Recurrent breast cancer is typically an incurable disease. Consequently, the tendency of breast cancers to recur following treatment is the most important determinant of clinical outcome. Recurrent tumors invariably arise from the reservoir of residual tumor cells (RTCs) that can persist in patients in a presumed dormant state for many years after treatment of their primary tumor. As such, minimal residual disease, tumor dormancy, and recurrence constitute fundamental manifestations of tumor progression that collectively are responsible for the vast majority of breast cancer deaths. Despite the unrivaled clinical importance of these aspects of breast cancer progression, however, the mechanisms underlying them are largely unknown. Consequently, understanding the biology of RTCs and elucidating the molecular pathways that contribute to tumor dormancy and recurrence is a critical priority in cancer research. We propose that disabling the survival mechanisms by which dormant RTCs persist in breast cancer patients following treatment will deplete this critical reservoir of cells, reduce tumor recurrence, and thereby improve survival. Using genetically engineered mouse models that faithfully recapitulate tumor dormancy and recurrence, we have determined that uPAR and its binding partner, ?5 integrin, are markedly down-regulated in dormant RTCs, but are subsequently up-regulated, along with FAK activity, in spontaneous recurrent tumors that arise with a stochastic latency period. When taken together with the observations that elevated uPAR and ?5 integrin expression are each strongly associated with an increased risk of recurrence in women with breast cancer, we hypothesize that down-regulation of uPAR and ?5?1 integrin are required for entrance into the dormant state following therapy, and that subsequent up-regulation of uPAR/?5?1/FAK signaling promotes mammary tumor recurrence by inducing the re-entry of dormant RTCs into the cell cycle.
The specific aims of this proposal are to: (1) Define uPAR/?5?1/FAK pathway status in residual disease in mice and in patients. uPAR/?5?1/FAK pathway activation will be evaluated in primary tumors, recurrent tumors, RTC in the mammary gland, and DTC in the BM and lungs in GEM models following targeted therapy or chemotherapy. Companion studies will evaluate the uPAR/?5?1/FAK pathway in BM DTCs, as well as primary and recurrent metastatic tumor cells in breast cancer patients; and (2) Determine the impact of uPAR/?5?1/ FAK pathway modulation on residual disease and recurrence. By probing the biology of RTCs and the pathways that contribute to tumor recurrence, the proposed studies will advance the therapeutic goals of maintaining tumor cells in a dormant state, inducing their death by targeting their survival mechanisms, or blocking preferred pathways of recurrence. We anticipate that this knowledge will facilitate the development of more effective therapeutic approaches to recurrence that could improve the treatment options available to millions of breast cancer survivors.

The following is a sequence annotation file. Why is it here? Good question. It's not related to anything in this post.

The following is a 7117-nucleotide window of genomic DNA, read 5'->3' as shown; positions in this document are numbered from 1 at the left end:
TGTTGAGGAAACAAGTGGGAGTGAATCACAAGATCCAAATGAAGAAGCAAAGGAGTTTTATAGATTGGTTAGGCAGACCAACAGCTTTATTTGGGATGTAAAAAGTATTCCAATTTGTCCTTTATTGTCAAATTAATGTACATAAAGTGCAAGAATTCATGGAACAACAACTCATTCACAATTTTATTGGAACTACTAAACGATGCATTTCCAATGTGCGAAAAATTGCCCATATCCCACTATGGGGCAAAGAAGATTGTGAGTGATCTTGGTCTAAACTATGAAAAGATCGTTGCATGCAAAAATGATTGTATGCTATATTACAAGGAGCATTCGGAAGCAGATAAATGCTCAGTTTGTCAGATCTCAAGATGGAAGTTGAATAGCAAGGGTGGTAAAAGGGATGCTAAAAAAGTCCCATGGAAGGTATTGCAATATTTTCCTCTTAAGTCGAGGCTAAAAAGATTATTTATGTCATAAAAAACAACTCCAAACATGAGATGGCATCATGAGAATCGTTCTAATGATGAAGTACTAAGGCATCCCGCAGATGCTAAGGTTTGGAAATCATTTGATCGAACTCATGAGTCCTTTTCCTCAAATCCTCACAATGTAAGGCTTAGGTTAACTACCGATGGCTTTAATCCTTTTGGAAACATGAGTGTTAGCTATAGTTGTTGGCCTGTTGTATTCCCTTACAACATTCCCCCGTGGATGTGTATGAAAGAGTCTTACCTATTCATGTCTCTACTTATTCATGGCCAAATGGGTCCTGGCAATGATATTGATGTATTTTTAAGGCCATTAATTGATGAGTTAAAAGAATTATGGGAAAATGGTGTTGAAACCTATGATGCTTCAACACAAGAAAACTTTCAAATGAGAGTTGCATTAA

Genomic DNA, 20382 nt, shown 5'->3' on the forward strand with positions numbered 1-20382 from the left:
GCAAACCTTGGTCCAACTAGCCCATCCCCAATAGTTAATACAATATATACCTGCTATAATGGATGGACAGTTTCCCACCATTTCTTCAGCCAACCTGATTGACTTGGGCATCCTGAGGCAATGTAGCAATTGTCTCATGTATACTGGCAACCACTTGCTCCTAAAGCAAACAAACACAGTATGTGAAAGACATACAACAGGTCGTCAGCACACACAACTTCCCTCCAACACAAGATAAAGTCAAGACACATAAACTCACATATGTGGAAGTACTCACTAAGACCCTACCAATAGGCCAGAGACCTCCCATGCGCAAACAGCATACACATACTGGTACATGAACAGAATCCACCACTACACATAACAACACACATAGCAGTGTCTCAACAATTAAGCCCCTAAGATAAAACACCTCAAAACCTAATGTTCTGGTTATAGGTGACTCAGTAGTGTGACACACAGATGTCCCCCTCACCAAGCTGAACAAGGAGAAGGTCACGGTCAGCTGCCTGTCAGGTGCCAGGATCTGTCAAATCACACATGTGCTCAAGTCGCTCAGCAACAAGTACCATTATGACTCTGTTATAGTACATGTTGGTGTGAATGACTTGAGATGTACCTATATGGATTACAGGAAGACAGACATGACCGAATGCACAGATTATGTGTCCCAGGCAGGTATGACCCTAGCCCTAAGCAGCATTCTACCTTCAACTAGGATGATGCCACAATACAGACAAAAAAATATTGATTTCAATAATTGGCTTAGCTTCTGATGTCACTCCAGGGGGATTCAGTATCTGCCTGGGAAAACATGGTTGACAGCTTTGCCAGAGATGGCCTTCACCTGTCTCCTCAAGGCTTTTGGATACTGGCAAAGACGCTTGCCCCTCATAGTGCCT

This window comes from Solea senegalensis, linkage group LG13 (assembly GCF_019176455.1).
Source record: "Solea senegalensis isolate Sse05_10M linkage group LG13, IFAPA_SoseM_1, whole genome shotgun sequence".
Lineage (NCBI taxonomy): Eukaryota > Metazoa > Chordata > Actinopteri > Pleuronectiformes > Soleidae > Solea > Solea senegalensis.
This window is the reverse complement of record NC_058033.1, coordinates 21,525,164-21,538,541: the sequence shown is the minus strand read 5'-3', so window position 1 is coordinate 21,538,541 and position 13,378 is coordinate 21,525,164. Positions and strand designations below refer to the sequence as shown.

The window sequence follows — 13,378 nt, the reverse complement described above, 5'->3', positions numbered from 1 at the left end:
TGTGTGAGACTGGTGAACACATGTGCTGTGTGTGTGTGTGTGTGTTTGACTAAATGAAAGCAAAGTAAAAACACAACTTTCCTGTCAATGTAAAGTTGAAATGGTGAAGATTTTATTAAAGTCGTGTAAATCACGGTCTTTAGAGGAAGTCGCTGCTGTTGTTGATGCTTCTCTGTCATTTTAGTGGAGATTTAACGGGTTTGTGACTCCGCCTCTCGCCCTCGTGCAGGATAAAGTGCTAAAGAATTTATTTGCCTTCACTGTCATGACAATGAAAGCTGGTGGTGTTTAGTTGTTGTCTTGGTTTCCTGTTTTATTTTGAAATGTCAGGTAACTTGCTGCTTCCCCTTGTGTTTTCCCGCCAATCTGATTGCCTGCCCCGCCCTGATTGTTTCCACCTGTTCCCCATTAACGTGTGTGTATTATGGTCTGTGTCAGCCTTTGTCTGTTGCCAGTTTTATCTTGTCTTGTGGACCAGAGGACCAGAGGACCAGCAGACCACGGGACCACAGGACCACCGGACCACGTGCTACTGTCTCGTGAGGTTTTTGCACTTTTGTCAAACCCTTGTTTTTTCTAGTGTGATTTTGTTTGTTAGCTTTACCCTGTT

Public Health Relevance

Residual breast cancer cells that survive therapy have the ability to survive in a dormant state following treatment and linger unrecognized for more than a decade before emerging as recurrent disease. Since recurrent breast cancer is typically an incurable disease, and since recurrent breast cancers typically arise from disseminated tumor cells, understanding the biology of minimal residual disease and elucidating the molecular pathways that contribute to tumor dormancy and recurrence is a critical priority in breast cancer research. This application is focused on that goal.

National Institute of Health (NIH)
National Cancer Institute (NCI)
Research Project (R01)
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Tumor Progression and Metastasis Study Section (TPM)
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Watson, Joanna M
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University of Pennsylvania
Schools of Medicine
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Alvarez, James V; Belka, George K; Pan, Tien-Chi et al. (2014) Oncogene pathway activation in mammary tumors dictates FDG-PET uptake. Cancer Res 74:7583-98
Payne, Ania W; Pant, Dhruv K; Pan, Tien-Chi et al. (2014) Ceramide kinase promotes tumor cell survival and mammary tumor recurrence. Cancer Res 74:6352-63
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Alvarez, James V; Pan, Tien-Chi; Ruth, Jason et al. (2013) Par-4 downregulation promotes breast cancer recurrence by preventing multinucleation following targeted therapy. Cancer Cell 24:30-44